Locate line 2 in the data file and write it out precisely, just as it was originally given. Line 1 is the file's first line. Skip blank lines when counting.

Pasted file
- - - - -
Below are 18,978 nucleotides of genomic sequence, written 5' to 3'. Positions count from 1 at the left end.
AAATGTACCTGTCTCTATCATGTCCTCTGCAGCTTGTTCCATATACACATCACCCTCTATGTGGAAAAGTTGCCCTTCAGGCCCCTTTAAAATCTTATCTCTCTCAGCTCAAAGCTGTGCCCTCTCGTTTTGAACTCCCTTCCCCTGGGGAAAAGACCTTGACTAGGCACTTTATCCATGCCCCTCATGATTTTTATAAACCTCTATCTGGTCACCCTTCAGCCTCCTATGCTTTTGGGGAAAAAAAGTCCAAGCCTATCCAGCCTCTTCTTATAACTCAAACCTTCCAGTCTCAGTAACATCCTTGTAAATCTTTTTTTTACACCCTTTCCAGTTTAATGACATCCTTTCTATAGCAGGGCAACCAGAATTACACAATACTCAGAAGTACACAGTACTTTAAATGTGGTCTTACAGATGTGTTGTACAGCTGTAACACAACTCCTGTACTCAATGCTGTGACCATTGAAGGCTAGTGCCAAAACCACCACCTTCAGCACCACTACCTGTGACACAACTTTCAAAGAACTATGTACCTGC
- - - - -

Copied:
AAATGTACCTGTCTCTATCATGTCCTCTGCAGCTTGTTCCATATACACATCACCCTCTATGTGGAAAAGTTGCCCTTCAGGCCCCTTTAAAATCTTATCTCTCTCAGCTCAAAGCTGTGCCCTCTCGTTTTGAACTCCCTTCCCCTGGGGAAAAGACCTTGACTAGGCACTTTATCCATGCCCCTCATGATTTTTATAAACCTCTATCTGGTCACCCTTCAGCCTCCTATGCTTTTGGGGAAAAAAAGTCCAAGCCTATCCAGCCTCTTCTTATAACTCAAACCTTCCAGTCTCAGTAACATCCTTGTAAATCTTTTTTTTACACCCTTTCCAGTTTAATGACATCCTTTCTATAGCAGGGCAACCAGAATTACACAATACTCAGAAGTACACAGTACTTTAAATGTGGTCTTACAGATGTGTTGTACAGCTGTAACACAACTCCTGTACTCAATGCTGTGACCATTGAAGGCTAGTGCCAAAACCACCACCTTCAGCACCACTACCTGTGACACAACTTTCAAAGAACTATGTACCTGC